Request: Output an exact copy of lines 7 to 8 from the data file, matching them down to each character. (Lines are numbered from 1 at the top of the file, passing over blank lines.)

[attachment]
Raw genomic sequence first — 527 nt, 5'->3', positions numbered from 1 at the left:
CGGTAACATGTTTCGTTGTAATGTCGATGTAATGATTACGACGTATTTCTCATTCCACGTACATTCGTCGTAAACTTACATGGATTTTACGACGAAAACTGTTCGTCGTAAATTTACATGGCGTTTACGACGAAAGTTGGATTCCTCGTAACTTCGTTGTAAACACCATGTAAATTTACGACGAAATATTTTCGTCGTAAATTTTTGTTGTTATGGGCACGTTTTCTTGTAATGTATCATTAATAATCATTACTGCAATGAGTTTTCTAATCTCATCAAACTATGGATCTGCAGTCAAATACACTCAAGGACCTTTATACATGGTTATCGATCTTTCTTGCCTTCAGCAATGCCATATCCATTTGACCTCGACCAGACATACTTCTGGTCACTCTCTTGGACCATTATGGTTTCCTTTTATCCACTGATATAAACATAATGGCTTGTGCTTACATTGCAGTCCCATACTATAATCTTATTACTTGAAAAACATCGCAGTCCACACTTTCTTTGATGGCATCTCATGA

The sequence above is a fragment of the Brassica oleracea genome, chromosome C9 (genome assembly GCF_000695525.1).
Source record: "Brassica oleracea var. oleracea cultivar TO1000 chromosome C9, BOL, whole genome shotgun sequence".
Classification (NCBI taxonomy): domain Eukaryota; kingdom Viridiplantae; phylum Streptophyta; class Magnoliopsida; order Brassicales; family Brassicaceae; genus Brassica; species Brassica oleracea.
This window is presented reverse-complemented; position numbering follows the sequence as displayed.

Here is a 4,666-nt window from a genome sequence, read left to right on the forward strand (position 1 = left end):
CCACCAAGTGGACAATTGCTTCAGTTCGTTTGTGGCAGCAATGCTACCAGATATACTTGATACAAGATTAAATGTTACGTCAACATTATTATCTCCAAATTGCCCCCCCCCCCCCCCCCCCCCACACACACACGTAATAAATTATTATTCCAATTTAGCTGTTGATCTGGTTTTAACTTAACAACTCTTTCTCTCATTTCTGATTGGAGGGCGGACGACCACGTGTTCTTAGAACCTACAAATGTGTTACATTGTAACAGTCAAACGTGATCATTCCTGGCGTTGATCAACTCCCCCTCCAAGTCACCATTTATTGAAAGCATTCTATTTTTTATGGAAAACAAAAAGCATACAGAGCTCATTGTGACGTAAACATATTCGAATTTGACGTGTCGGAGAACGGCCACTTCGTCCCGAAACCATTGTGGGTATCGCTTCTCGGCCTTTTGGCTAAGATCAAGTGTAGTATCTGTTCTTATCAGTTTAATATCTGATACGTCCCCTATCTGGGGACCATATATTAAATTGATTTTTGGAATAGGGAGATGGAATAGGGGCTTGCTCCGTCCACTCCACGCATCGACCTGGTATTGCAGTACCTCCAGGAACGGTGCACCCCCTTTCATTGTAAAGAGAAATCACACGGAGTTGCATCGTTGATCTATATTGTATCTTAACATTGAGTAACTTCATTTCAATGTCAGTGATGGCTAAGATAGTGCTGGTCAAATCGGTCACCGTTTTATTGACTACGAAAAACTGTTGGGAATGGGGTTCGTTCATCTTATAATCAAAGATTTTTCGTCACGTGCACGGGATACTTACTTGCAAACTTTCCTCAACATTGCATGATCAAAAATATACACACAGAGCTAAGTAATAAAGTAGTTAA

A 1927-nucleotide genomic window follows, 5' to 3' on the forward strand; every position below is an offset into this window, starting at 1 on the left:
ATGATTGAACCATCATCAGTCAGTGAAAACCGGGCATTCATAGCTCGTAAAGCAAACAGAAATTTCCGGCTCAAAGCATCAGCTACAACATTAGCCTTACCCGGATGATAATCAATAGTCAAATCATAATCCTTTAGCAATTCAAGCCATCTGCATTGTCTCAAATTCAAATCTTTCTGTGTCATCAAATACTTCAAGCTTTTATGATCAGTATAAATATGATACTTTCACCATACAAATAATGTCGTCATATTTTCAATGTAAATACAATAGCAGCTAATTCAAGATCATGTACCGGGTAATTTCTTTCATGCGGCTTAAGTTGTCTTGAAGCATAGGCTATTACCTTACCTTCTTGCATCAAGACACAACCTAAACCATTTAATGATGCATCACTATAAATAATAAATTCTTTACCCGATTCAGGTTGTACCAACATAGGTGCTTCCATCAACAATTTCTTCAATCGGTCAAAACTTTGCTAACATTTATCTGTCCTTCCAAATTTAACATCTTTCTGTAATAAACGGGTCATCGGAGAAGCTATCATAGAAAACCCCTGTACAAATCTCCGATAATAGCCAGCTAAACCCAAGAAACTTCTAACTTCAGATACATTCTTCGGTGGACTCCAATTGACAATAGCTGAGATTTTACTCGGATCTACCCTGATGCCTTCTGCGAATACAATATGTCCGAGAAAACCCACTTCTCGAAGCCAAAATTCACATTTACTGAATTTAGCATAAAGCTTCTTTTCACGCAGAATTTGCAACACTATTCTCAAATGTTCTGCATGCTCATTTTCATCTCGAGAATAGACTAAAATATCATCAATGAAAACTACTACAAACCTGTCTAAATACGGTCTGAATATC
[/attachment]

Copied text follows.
Here is a 4,666-nt window from a genome sequence, read left to right on the forward strand (position 1 = left end):
CCACCAAGTGGACAATTGCTTCAGTTCGTTTGTGGCAGCAATGCTACCAGATATACTTGATACAAGATTAAATGTTACGTCAACATTATTATCTCCAAATTGCCCCCCCCCCCCCCCCCCCCCACACACACACGTAATAAATTATTATTCCAATTTAGCTGTTGATCTGGTTTTAACTTAACAACTCTTTCTCTCATTTCTGATTGGAGGGCGGACGACCACGTGTTCTTAGAACCTACAAATGTGTTACATTGTAACAGTCAAACGTGATCATTCCTGGCGTTGATCAACTCCCCCTCCAAGTCACCATTTATTGAAAGCATTCTATTTTTTATGGAAAACAAAAAGCATACAGAGCTCATTGTGACGTAAACATATTCGAATTTGACGTGTCGGAGAACGGCCACTTCGTCCCGAAACCATTGTGGGTATCGCTTCTCGGCCTTTTGGCTAAGATCAAGTGTAGTATCTGTTCTTATCAGTTTAATATCTGATACGTCCCCTATCTGGGGACCATATATTAAATTGATTTTTGGAATAGGGAGATGGAATAGGGGCTTGCTCCGTCCACTCCACGCATCGACCTGGTATTGCAGTACCTCCAGGAACGGTGCACCCCCTTTCATTGTAAAGAGAAATCACACGGAGTTGCATCGTTGATCTATATTGTATCTTAACATTGAGTAACTTCATTTCAATGTCAGTGATGGCTAAGATAGTGCTGGTCAAATCGGTCACCGTTTTATTGACTACGAAAAACTGTTGGGAATGGGGTTCGTTCATCTTATAATCAAAGATTTTTCGTCACGTGCACGGGATACTTACTTGCAAACTTTCCTCAACATTGCATGATCAAAAATATACACACAGAGCTAAGTAATAAAGTAGTTAA